I knew that committing to this blog would be a challenge. With many roles and responsibilities my days are packed full! This month has whizzed by in a blur. Many of you know that we had a big event here at Shine with Sianna Sherman. The studio was abuzz with energy and community. I’m so grateful for all those who came to practice, learn, and for those who helped pull off the big event!
As is natural, the highs are often followed by some lows. I’ve wanted to get back here to offer some insight and inspiration on practice but was struggling to come up with a pertinent topic. The topic has surfaced and truth be told it’s a bit of a hard one.
One after another this past weekend I heard of the passing over of some sweet souls. Loved ones left behind, grateful for time shared, and saddened by the parting of ways. Loss has also touched close to home for one of our community members. Rosanna Juncos, who was one of the first teachers at Shine, lost her beloved husband over the weekend. I’ve set up a little memorial and some ways to offer support to Rosanna at the studio. If you can’t make it in and want to share your love, send an email to email@example.com and we will let you know what you can do to help.
This was the kind of situation that I couldn’t really just brush over at class. I felt the need to share the lessons I’ve learned from yoga in the face of loss. What I know about death is that in the end, the greatest pain is the memory of the times that we were unloving or felt unloved, and that the greatest treasure, is the love we shared. Having said that it’s hard to be loving all the time. Sometimes it’s really hard, and I’ve realized too that sometimes it’s pretty much impossible. In those times surrender and forgiveness are the only way to go. But, yoga can help.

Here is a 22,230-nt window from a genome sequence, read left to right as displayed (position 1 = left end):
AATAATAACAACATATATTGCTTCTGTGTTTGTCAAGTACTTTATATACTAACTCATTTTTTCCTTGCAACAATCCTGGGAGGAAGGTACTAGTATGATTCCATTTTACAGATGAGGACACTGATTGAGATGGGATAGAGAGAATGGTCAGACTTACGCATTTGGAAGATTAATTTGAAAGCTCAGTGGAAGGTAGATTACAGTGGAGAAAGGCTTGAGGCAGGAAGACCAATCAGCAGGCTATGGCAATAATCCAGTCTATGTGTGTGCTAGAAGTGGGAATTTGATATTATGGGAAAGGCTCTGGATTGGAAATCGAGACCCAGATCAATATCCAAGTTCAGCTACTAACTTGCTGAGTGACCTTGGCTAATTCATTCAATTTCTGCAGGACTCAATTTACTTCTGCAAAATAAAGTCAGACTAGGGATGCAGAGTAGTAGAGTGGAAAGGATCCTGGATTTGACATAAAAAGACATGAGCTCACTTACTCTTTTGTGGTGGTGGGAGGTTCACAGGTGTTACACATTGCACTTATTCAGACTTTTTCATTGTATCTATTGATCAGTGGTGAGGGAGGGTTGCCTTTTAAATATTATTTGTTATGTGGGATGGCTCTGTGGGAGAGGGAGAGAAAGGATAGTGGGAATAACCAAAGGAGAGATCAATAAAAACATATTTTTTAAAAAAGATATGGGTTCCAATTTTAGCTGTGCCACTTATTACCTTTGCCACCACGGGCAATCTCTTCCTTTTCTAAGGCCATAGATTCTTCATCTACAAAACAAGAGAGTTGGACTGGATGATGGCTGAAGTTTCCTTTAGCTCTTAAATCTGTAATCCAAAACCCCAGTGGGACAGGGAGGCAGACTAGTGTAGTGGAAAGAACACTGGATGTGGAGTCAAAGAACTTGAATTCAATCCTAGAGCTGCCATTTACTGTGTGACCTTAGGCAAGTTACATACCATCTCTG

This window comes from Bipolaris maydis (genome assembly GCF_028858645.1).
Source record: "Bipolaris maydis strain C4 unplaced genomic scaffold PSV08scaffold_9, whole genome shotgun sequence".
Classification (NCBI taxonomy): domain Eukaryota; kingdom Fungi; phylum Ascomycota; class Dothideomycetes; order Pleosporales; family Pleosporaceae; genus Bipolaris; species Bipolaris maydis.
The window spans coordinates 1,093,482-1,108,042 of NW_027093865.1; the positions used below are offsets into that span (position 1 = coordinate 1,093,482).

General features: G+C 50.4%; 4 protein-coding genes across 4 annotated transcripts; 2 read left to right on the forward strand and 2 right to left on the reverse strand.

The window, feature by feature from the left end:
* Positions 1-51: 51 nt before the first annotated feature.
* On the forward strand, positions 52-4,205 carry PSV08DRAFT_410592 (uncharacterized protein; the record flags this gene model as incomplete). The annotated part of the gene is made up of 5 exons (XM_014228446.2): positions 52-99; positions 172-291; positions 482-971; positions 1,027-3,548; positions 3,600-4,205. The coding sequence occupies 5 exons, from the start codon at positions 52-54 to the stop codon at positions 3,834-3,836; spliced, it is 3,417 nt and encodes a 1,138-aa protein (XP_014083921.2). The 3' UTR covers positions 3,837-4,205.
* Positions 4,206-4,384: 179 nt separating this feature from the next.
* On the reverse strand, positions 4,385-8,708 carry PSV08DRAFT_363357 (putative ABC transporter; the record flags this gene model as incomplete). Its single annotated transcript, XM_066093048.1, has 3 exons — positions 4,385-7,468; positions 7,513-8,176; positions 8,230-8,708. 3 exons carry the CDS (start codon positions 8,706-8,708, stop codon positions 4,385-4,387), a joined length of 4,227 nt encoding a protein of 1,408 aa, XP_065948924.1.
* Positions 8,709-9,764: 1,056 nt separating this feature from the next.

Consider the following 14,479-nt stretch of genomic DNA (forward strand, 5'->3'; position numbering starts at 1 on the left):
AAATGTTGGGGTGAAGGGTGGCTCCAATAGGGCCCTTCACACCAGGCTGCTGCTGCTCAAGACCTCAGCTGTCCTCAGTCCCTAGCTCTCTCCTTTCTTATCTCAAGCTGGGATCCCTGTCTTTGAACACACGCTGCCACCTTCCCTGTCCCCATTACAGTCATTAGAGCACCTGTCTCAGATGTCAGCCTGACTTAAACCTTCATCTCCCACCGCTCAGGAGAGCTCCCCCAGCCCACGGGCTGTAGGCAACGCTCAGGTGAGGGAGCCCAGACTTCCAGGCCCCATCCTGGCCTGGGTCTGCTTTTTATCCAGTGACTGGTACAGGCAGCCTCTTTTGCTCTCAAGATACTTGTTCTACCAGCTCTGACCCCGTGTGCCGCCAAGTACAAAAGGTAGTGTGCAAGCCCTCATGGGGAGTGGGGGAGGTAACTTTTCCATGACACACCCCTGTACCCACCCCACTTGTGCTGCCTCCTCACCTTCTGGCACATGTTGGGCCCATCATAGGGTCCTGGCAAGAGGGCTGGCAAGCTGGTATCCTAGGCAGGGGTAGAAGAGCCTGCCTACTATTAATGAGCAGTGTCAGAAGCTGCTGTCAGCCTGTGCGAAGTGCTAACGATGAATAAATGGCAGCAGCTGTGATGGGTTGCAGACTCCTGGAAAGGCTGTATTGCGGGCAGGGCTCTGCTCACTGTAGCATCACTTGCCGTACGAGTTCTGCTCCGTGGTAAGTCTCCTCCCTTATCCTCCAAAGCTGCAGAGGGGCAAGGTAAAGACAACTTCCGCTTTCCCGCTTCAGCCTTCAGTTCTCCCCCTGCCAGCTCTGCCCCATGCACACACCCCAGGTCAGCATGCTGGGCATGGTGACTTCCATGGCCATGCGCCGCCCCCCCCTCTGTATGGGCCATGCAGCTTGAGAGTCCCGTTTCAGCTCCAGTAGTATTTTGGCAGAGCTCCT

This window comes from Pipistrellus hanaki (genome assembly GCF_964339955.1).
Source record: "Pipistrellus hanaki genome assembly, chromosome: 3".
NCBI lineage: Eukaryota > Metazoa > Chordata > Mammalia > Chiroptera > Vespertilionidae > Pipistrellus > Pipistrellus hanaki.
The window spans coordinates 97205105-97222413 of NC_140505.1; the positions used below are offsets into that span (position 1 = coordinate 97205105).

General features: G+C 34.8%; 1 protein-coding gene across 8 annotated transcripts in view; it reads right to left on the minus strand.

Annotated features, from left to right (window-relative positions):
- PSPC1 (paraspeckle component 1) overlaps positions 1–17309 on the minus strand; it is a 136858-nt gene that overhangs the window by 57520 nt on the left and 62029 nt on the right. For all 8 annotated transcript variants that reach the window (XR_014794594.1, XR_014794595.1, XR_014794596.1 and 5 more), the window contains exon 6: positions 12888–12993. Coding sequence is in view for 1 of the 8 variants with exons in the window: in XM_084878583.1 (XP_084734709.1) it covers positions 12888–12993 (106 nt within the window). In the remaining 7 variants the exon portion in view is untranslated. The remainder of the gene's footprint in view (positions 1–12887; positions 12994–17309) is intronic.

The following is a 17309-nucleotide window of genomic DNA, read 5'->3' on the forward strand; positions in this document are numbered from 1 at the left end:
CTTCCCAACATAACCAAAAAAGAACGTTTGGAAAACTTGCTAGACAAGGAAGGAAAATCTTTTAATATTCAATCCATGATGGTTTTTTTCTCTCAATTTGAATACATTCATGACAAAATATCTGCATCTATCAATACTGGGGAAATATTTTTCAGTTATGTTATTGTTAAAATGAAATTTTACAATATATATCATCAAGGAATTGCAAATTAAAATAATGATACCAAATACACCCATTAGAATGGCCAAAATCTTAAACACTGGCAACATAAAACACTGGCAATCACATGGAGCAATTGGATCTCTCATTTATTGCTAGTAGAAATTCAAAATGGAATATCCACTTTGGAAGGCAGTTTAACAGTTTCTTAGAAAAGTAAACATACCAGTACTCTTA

The way that yoga helps us to be more loving is that it gives us a place to rest our mind. Yoga gives us a place to reconnect with our most vulnerable and essential self and allows us to process the unrefined emotions we all carry around with us. As we attune to our breath, we can truly feel our ability to let go of those undigested emotions and memories and make space for new breath and new life to enter and renew our hearts By practicing mindfulness and presence, we learn that we can more proactive and less reactive. We may come into postures on the mat or positions in life that challenge us, aggravate us, and maybe even deplete us. But when we make an intention to be more centered and graceful even in the face of challenge, we start to create a habit of living on purpose. As we practice being less judgmental and critical of ourselves, we learn how to be more accepting of others as well. As we practice loving ourselves better and more fully, we also increase our capacity to love each other.
In love, Kate